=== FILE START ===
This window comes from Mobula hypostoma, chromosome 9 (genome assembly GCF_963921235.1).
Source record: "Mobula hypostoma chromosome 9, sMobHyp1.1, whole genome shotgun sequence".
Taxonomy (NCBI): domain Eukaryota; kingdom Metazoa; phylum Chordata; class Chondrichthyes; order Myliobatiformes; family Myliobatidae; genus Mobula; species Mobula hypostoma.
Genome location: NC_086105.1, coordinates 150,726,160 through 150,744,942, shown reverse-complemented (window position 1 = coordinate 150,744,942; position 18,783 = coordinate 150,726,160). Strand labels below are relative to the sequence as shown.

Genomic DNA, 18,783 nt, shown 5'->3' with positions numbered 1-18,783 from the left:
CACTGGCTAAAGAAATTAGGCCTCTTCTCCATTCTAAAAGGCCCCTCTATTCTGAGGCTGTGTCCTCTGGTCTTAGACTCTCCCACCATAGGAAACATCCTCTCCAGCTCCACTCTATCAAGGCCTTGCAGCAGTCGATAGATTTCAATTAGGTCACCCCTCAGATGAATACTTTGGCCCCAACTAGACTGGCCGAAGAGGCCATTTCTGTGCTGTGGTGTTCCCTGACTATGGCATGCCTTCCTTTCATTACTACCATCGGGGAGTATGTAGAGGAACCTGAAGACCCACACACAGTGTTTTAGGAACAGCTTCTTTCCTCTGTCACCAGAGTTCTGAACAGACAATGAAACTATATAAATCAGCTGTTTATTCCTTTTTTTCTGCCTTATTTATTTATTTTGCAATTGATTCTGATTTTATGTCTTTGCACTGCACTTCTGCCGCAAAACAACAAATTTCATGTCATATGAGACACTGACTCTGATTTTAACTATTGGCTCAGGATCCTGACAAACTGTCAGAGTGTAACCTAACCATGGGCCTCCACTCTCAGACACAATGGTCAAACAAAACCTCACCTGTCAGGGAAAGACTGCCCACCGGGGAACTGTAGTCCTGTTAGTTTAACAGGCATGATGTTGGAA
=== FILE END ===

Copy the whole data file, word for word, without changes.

This window comes from Mobula hypostoma, chromosome 9 (genome assembly GCF_963921235.1).
Source record: "Mobula hypostoma chromosome 9, sMobHyp1.1, whole genome shotgun sequence".
Taxonomy (NCBI): domain Eukaryota; kingdom Metazoa; phylum Chordata; class Chondrichthyes; order Myliobatiformes; family Myliobatidae; genus Mobula; species Mobula hypostoma.
Genome location: NC_086105.1, coordinates 150,726,160 through 150,744,942, shown reverse-complemented (window position 1 = coordinate 150,744,942; position 18,783 = coordinate 150,726,160). Strand labels below are relative to the sequence as shown.

Genomic DNA, 18,783 nt, shown 5'->3' with positions numbered 1-18,783 from the left:
CACTGGCTAAAGAAATTAGGCCTCTTCTCCATTCTAAAAGGCCCCTCTATTCTGAGGCTGTGTCCTCTGGTCTTAGACTCTCCCACCATAGGAAACATCCTCTCCAGCTCCACTCTATCAAGGCCTTGCAGCAGTCGATAGATTTCAATTAGGTCACCCCTCAGATGAATACTTTGGCCCCAACTAGACTGGCCGAAGAGGCCATTTCTGTGCTGTGGTGTTCCCTGACTATGGCATGCCTTCCTTTCATTACTACCATCGGGGAGTATGTAGAGGAACCTGAAGACCCACACACAGTGTTTTAGGAACAGCTTCTTTCCTCTGTCACCAGAGTTCTGAACAGACAATGAAACTATATAAATCAGCTGTTTATTCCTTTTTTTCTGCCTTATTTATTTATTTTGCAATTGATTCTGATTTTATGTCTTTGCACTGCACTTCTGCCGCAAAACAACAAATTTCATGTCATATGAGACACTGACTCTGATTTTAACTATTGGCTCAGGATCCTGACAAACTGTCAGAGTGTAACCTAACCATGGGCCTCCACTCTCAGACACAATGGTCAAACAAAACCTCACCTGTCAGGGAAAGACTGCCCACCGGGGAACTGTAGTCCTGTTAGTTTAACAGGCATGATGTTGGAA